Make your own leisure day by exploring the old city and finding things to do while we take a break for laundry day after a long journey. Or if you arrive in Chiang Mai with jet lag.
Outdoor activities or exposure to natural light can assist in resetting the body’s internal clock and acclimating to the current time.
And when you have free time, you will probably visit these temples.
Let’s try to pay respect to the Buddha images at the 9 temples.
Thai people frequently do this, especially when celebrating a happy occasion such as New Year’s Day, a birthday, or a major event. They do so in the hopes of good fortune and favorable outcomes. This is the Thai way of looking at things and hoping for the best.
The number nine is a good number because it has homophones that mean progress and taking a step forward. For example, “new” and “knew” are two words that have the same pronunciation but are spelled differently.
Furthermore, temples with names, or temples with names of Buddha images related to might, victory, fame, and good fortune, are popular places to pay respect.
They must also visit the city pillar shrine to pay respects and express their wishes for security and stability.
Except for Wat Chedi Luang, the old city area has a lot of temples that are open during the day and have no admission fee.
Please be advised to follow local customs and respect beliefs when visiting sacred sites and dress properly.
Here are the top 5 places in Chiang Mai’s Old City.
I’ll only show you a few well-known temples, and then you’ll have to find your own. It could be right next door or just a dot on the walk route. You might come across a unique restaurant, a coffee shop, or a Thai massage. Have fun.
1. Wat Chedi Luang
Wat Chedi Luang in Chiang Mai is one of the more popular temples for foreign visitors. In the heart of the Old City, it is easy to reach as it’s near many hostels and restaurants.
When it was built in the 1400s, this massive red brick structure stood 80 meters tall, making it the tallest building in the Lanna Kingdom. The ruins of a large pagoda that was destroyed in a 1545 earthquake.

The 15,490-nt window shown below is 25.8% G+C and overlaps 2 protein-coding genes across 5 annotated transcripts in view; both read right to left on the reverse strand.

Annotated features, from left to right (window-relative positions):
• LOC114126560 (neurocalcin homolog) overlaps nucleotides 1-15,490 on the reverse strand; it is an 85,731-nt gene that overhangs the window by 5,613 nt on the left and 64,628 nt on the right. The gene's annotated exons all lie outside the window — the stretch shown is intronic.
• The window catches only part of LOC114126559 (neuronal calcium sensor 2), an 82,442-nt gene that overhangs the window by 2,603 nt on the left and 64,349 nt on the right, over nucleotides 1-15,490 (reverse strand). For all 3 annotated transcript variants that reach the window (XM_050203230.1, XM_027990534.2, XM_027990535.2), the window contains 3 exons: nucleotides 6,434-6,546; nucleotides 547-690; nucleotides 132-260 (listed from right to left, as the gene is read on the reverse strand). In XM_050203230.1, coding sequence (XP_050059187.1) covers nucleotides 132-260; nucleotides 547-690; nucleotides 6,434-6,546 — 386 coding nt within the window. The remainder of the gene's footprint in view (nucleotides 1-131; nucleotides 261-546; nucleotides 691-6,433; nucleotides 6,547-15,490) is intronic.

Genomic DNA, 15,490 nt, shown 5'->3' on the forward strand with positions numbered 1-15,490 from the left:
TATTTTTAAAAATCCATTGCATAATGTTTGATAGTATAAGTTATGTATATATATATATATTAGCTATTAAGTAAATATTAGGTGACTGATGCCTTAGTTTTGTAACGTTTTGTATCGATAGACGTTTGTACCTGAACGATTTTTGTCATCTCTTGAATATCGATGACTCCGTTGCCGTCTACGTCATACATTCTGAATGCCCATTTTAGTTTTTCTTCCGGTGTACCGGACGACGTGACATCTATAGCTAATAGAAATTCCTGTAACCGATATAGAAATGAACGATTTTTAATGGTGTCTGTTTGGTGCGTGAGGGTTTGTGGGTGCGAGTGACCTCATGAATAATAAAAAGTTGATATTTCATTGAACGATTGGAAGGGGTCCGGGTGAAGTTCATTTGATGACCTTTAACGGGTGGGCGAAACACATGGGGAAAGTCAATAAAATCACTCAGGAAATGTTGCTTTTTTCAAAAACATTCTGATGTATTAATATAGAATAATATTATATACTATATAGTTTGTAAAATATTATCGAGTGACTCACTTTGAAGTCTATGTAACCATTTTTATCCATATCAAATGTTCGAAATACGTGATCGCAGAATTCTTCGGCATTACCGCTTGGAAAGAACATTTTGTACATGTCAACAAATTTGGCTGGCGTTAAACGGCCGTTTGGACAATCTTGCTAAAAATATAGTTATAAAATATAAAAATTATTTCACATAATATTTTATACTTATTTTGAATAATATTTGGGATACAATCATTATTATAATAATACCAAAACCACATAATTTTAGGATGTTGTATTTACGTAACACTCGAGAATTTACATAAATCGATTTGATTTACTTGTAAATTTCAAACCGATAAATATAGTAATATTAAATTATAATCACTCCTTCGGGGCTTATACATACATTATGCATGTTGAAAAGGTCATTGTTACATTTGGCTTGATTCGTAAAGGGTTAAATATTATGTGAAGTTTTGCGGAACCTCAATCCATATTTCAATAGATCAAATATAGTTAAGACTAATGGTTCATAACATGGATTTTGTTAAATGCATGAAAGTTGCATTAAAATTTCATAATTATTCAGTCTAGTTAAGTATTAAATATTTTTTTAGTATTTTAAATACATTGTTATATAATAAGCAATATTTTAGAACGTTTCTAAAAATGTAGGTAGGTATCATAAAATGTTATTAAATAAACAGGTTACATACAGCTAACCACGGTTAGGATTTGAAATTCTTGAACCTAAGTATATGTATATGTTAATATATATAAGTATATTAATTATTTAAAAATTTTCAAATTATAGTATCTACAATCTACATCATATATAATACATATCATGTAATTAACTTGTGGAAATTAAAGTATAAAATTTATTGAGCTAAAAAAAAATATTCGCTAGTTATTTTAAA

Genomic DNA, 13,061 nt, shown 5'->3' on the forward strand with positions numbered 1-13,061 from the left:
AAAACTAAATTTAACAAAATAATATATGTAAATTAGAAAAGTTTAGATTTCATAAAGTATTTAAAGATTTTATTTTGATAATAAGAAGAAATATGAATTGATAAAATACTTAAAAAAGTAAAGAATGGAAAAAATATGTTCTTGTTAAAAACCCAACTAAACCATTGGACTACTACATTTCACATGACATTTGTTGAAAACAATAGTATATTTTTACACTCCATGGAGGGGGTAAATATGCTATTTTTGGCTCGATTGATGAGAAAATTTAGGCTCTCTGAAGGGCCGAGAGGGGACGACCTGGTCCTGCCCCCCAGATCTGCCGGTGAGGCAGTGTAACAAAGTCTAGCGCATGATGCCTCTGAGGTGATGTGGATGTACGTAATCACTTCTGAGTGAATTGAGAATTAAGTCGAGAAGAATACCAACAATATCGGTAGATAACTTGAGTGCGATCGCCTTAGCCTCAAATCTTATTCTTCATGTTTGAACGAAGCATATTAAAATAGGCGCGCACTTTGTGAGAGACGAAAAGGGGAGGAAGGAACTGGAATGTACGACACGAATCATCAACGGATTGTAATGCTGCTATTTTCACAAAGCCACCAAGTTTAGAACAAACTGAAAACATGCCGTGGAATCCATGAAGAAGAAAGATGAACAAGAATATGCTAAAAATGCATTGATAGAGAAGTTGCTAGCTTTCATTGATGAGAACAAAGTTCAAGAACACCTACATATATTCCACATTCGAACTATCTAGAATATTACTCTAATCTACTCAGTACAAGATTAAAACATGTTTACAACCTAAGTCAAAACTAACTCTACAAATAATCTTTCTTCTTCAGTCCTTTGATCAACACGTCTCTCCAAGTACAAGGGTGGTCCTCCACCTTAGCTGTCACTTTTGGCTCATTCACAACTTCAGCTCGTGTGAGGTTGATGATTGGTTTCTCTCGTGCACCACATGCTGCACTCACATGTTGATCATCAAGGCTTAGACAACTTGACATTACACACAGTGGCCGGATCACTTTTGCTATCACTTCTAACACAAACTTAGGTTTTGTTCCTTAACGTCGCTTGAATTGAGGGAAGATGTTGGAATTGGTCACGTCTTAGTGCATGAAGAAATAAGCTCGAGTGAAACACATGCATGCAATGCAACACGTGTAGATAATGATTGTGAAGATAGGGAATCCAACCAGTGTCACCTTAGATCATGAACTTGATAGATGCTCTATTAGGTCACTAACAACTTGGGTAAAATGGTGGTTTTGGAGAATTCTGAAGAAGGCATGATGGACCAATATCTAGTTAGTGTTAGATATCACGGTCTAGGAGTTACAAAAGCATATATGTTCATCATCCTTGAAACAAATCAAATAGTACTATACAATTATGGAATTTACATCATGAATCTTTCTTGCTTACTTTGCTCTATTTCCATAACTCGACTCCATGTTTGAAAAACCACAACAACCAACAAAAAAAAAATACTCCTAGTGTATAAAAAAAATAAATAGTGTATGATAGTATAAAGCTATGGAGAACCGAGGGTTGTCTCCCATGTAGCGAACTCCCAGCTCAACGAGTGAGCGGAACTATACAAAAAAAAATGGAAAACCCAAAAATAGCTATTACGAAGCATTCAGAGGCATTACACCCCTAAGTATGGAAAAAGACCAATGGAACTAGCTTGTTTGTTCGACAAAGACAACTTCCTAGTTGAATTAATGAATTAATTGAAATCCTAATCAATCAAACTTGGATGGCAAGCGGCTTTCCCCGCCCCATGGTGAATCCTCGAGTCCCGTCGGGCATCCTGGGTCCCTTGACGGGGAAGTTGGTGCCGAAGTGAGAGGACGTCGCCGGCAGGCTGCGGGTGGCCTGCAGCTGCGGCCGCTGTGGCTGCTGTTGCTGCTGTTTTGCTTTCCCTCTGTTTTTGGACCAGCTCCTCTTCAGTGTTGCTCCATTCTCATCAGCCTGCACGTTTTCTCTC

The temple was once home to one of Thailand’s holiest Buddhist statues, the Emerald Buddha, which now resides in Bangkok’s Grand Palace.
Wat Chedi Luang has the same name as the temple in Chiang Saen Ancient City in Chiang Rai.
2. Wat Phra Singh
Wat Phra Singh is one of the best temples in Chiang Mai because it’s the Old City’s most visually stunning temples. The temple was constructed in the 1345s.
The temple’s main draw is its gleaming gold architecture, which is in addition to the classic Lanna style. It is sometimes called the Gold Temple for a good reason. This is the most revered temple in the old city.
3. Wat Chiang Man
Wat Chiang Man was built in the 13th century by one of the city’s founders and the first Lanna King, King Meng Rai. The temple is an important part of Chiang Mai’s history, and it houses the city’s oldest mention of its founding date.
Chiang Mai was founded on April 12th, 1296 CE, according to a stone steel in front of the ordination hall. One of the best Chiang Mai temples is also one of the oldest in the region.
4. Wat Pan Tao
More modest looking than its neighbor, Wat Pan Tao, this peaceful wooden temple and garden is much less crowded than others in the Old City.
The Viharn (Chapel) is one of the last remaining all-wood structures in the city. Its charming interior is made out of dark teakwood and was formerly a royal residence.
5. Three Kings Monument
Located in front of the Chiang Mai City Arts and Cultural Center, the monument pays homage to the three founders and kings of Chiang Mai: King Meng Rai, King Ngam Muang of Payao, and King Ram Kham Haeng of Sukhothai.
According to legend, the kings swore an oath of alliance to protect their territories in what was, at that time, the harsh northern Thailand region. Observing the monument, it appears that the three are in the midst of forming that pact.
What’s the best way to see them?
Walking is one option. Just a polite dress and walking shoes. Go outside and start walking. No visit to Chiang Mai is complete without a temple tour.